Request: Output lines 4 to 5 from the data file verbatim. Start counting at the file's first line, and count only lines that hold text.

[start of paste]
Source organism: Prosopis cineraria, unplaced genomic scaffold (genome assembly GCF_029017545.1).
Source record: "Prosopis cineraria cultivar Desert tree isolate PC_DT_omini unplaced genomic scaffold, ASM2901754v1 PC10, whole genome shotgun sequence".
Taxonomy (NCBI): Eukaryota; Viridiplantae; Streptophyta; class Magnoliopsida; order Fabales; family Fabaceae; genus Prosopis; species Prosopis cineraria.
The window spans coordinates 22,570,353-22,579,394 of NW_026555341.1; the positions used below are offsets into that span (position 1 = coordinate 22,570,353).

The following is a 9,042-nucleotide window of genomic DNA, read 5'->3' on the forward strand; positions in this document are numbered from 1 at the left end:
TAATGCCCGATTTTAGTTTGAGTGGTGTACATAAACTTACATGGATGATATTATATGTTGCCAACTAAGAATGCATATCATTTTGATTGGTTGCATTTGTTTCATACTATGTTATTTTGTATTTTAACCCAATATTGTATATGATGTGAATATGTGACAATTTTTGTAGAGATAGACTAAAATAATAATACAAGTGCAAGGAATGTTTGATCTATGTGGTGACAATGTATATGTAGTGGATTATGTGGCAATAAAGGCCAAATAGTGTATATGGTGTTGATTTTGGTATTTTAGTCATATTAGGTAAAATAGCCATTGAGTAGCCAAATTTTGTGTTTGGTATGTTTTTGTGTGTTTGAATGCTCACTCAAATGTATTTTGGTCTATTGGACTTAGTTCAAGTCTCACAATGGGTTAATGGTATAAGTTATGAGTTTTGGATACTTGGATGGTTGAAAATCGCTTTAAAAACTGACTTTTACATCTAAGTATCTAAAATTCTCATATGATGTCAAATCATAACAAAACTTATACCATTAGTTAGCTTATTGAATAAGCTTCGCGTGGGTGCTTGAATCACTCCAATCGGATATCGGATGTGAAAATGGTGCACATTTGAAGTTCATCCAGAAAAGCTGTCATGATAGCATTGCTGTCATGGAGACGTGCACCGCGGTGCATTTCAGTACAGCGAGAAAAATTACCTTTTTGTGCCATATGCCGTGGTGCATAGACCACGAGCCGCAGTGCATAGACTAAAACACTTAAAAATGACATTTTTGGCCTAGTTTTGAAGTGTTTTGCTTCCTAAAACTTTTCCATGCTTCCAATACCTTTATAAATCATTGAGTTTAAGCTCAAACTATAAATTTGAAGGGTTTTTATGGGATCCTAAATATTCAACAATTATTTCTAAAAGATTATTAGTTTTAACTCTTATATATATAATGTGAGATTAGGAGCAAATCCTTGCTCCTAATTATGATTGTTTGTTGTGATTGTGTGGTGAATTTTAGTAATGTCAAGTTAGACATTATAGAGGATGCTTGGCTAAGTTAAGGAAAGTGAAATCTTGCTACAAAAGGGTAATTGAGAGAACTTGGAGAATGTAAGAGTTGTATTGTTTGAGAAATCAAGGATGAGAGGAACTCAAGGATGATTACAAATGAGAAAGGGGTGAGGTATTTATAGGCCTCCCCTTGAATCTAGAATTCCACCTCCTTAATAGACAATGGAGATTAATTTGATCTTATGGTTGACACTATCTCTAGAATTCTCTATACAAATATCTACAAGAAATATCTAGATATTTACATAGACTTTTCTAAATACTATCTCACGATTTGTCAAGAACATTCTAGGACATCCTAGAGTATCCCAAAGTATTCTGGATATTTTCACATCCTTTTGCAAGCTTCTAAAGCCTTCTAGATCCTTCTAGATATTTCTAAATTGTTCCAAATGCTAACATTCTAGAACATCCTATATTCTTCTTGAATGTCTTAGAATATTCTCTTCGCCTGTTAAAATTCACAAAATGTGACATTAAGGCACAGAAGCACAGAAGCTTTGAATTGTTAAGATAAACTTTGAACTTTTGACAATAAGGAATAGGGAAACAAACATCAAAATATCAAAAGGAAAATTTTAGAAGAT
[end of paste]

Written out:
The window spans coordinates 22,570,353-22,579,394 of NW_026555341.1; the positions used below are offsets into that span (position 1 = coordinate 22,570,353).

The following is a 9,042-nucleotide window of genomic DNA, read 5'->3' on the forward strand; positions in this document are numbered from 1 at the left end: